Leaders and managers today are experiencing an “energy crisis” resulting from the failure to engage and inspire their people. Yet, a handful of leaders have found an endless supply of energy to fuel their organizations. They’re the ones who attract the top talent, the most loyal customers, and the public’s imagination. They’re leaders like Zappos’s Tony Hsieh and the late Steve Jobs, who’ve built cultures energized at every level to innovate, grow, and succeed. Leading the High-Energy Culture: What the Best CEOs Do to Create an Atmosphere Where Employees Flourish is the handbook to powering this kind of workplace with the energy that your workforce already possesses.
A change this big starts at the top. David Casullo, a leadership authority and strategic consultant to businesses large and small, explains the steps for establishing an authentic leadership presence based on your powerful personal truths. Then he shares the secrets for how to communicate your vision in order to create a sense of purpose throughout your organization and beyond, thereby spreading excitement to consumers, investors, and the media. Using his own experience, research, and demonstrated results from the leadership development program that he developed while helping transform Raymour & Flanigan from a small regional company to a billion-dollar furniture retail giant, Casullo outlines the specific steps that let you discover and unlock the latent energy in your team.
Casullo organizes these practices into 10 simple principles, each illustrated and reinforced with firsthand client interviews; real-world examples from businesses such as Ford, FedEx, and GE; and thought-provoking interactive exercises. These principles illuminate the path to creating real employee engagement by giving you an actionable model to:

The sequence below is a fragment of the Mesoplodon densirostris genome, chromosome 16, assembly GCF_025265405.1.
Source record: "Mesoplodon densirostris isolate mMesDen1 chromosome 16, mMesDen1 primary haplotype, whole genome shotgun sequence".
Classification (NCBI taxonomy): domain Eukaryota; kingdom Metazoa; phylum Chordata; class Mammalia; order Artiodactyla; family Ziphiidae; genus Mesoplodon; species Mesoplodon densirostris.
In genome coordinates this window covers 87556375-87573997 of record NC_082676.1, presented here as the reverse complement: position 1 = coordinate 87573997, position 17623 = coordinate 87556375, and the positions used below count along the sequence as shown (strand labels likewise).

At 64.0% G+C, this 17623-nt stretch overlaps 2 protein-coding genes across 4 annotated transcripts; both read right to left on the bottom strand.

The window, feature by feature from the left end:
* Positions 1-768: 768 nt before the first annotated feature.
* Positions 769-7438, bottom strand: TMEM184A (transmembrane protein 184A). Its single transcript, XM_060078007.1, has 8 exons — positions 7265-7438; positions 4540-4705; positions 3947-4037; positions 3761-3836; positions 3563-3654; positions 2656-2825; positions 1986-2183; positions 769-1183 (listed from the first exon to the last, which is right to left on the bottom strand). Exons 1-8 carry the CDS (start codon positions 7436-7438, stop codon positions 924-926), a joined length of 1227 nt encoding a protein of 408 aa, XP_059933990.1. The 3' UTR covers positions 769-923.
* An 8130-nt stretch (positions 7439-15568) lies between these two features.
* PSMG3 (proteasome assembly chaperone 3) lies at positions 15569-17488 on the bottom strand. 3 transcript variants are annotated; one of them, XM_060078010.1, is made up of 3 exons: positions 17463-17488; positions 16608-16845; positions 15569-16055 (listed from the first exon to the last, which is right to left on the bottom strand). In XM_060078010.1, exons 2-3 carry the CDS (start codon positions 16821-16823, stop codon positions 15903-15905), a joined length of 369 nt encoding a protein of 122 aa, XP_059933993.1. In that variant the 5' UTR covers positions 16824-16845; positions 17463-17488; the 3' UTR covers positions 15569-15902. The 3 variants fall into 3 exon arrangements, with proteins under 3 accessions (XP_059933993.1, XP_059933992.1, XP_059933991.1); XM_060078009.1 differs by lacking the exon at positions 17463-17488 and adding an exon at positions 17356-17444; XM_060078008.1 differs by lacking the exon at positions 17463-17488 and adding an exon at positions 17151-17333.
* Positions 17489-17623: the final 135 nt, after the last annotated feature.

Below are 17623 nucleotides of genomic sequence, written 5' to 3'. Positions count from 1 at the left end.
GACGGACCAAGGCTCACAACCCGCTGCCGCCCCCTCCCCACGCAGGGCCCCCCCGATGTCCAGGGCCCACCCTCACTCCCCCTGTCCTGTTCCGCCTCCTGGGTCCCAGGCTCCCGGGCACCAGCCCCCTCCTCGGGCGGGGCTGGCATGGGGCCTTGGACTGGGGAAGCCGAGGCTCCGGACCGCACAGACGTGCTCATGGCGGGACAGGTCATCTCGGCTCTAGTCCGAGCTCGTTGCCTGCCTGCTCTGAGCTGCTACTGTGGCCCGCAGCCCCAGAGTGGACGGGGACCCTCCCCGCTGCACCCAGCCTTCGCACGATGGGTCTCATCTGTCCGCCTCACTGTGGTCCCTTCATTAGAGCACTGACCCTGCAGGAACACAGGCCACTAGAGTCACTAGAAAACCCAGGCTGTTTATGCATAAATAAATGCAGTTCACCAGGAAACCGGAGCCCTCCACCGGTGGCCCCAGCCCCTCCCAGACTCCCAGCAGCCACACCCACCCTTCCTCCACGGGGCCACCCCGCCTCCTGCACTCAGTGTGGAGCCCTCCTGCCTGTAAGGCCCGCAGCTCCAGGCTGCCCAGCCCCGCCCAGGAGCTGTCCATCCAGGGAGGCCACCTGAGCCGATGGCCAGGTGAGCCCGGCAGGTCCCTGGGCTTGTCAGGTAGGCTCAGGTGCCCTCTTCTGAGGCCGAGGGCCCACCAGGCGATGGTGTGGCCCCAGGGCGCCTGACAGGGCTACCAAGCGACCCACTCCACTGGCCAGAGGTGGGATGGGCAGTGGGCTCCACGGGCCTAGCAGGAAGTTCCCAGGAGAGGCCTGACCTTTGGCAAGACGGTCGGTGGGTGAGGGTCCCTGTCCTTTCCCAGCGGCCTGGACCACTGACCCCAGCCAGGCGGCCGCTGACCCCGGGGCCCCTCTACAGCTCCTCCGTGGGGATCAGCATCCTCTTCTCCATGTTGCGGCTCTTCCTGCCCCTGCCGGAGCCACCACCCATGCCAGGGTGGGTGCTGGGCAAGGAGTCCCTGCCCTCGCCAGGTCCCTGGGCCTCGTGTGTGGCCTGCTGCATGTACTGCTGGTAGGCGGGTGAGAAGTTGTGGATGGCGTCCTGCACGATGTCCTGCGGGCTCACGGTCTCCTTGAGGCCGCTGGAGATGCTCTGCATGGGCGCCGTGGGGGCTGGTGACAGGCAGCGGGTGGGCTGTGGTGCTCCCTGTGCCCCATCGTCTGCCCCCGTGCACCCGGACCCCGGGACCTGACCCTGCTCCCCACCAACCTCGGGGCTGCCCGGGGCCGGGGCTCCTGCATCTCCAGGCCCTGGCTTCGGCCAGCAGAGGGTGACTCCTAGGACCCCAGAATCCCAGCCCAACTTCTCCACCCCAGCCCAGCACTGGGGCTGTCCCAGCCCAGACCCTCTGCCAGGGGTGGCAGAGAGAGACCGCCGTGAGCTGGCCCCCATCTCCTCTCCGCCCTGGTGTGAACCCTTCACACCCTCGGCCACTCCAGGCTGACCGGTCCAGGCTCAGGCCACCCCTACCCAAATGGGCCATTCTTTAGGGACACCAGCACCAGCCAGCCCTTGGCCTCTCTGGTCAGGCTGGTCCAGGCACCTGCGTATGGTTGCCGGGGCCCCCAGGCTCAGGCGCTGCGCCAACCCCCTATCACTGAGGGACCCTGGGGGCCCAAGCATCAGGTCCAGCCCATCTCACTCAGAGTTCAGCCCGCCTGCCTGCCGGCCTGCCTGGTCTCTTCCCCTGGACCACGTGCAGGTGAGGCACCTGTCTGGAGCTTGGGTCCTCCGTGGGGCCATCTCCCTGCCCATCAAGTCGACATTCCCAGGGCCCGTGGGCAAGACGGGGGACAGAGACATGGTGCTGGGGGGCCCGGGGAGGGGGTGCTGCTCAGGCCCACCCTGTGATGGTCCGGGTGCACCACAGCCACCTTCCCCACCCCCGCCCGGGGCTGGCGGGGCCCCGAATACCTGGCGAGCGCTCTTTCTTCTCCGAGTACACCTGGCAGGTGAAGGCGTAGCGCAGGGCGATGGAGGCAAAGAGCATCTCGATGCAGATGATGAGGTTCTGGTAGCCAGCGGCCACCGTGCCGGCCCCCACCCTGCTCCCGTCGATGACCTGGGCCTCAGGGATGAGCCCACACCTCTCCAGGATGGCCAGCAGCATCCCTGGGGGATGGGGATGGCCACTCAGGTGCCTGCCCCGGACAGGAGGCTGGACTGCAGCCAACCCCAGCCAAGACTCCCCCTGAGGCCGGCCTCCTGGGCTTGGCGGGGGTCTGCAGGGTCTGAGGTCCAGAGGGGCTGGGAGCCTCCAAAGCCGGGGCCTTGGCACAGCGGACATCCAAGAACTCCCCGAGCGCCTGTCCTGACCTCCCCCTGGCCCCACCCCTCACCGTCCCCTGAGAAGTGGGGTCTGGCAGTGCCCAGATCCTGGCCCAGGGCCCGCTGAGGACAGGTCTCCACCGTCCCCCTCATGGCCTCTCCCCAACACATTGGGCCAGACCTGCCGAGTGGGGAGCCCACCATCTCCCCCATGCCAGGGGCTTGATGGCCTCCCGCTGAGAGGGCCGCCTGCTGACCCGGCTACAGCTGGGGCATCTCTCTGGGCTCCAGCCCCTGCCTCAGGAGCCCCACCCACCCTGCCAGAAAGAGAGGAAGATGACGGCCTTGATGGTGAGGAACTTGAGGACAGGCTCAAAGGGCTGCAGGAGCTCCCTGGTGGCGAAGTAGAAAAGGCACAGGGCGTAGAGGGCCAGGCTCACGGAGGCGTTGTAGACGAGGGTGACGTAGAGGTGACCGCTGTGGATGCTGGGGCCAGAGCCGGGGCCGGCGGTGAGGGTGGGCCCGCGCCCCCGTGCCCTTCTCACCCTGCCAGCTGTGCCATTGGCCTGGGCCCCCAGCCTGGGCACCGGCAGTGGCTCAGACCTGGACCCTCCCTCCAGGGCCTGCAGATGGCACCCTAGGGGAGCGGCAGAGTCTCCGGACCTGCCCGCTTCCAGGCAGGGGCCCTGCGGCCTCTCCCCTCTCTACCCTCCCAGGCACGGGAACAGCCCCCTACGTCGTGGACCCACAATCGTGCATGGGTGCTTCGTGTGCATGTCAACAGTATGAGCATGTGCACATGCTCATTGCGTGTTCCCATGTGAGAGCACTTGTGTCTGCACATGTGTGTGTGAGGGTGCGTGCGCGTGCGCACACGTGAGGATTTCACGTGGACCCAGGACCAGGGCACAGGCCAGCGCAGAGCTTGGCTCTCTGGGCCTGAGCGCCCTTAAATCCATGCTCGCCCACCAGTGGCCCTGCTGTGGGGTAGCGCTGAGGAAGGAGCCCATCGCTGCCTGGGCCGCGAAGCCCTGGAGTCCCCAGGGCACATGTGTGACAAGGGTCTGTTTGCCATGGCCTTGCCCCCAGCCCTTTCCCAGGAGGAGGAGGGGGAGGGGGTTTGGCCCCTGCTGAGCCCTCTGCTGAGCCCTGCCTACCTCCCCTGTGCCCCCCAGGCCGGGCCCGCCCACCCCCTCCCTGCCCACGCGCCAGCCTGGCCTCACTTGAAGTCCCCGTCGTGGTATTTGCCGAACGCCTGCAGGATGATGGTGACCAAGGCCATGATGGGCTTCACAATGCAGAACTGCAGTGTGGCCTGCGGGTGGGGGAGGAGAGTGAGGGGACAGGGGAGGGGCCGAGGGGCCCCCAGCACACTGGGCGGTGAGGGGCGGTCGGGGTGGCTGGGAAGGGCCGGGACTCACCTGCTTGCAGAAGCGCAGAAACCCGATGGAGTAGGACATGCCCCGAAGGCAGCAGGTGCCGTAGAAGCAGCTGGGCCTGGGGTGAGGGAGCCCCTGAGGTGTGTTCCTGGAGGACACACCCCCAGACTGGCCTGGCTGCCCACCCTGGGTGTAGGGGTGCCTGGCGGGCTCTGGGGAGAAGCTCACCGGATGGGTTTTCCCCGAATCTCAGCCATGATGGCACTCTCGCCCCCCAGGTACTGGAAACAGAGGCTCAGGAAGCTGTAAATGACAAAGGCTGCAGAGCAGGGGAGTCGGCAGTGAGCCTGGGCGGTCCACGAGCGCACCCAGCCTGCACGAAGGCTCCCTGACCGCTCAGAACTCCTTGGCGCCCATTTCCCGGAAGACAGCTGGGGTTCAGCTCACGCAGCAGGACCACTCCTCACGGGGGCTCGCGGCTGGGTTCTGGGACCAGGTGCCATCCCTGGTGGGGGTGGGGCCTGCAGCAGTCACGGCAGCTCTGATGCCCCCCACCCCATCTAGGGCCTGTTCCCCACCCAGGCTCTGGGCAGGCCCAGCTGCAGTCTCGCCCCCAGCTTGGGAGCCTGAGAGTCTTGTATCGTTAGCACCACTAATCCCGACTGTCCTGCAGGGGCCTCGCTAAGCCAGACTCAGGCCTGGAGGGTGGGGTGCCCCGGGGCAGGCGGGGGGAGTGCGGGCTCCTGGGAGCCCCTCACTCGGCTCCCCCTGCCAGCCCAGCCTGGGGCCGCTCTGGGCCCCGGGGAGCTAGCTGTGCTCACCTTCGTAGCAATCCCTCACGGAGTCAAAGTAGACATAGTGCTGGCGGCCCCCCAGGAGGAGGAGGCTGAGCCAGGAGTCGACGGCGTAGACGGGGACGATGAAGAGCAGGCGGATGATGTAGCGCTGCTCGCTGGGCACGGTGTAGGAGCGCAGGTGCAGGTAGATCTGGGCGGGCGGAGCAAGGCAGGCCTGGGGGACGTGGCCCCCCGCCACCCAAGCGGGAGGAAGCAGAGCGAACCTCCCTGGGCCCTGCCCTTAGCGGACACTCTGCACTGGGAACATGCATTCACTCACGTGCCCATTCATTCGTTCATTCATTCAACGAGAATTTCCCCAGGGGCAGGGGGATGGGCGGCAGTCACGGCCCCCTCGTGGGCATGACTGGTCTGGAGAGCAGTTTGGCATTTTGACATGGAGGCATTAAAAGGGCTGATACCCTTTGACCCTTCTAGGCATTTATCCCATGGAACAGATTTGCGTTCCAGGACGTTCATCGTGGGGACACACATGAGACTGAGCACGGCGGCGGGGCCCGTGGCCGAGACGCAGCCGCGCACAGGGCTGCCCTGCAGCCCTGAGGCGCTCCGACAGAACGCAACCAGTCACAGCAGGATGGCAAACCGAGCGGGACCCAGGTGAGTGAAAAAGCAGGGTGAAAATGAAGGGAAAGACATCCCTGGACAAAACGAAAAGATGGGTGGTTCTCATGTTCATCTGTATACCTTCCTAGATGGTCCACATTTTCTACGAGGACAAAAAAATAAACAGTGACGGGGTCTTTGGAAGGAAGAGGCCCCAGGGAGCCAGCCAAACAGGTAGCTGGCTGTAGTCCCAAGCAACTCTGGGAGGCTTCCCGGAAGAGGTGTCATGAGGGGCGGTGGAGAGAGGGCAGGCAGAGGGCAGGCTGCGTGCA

- Learn what matters to your organization and its people, and align your leadership strategy with these truths
- Communicate clearly, with purpose and passion, to create a resonant message
- Find the leaders in your workforce who give your organization a competitive advantage
Leading the High-Energy Culture uses methods proven to generate results. Beyond the bottom line, however, it will reignite your own commitment and passion by giving you a fresh perspective on how to become an energized leader of a charged-up organization.
Speak Like a CEO: Secrets for Commanding Attention and Getting Results by: Suzanne Bates
An award-winning news anchor presents methods for better communication in any business environment
During her 20 years in broadcasting, award-winning news anchor Suzanne Bates conducted more than 10,000 interviews, during which she witnessed business leaders, politicians, and celebrities at their best and worst. Now a top CEO communication coach, Bates is renowned for her uncanny ability to transform even the shyest oratorical mouse into a public-speaking lion. In Speak Like a CEO, Bates:
- Reveals the secrets for communicating in any situation
- Describes simple techniques for acing speeches, presentations, media interviews, Q&A sessions, business meetings, and more
- Outlines self-improvement plans that can easily be customized to your needs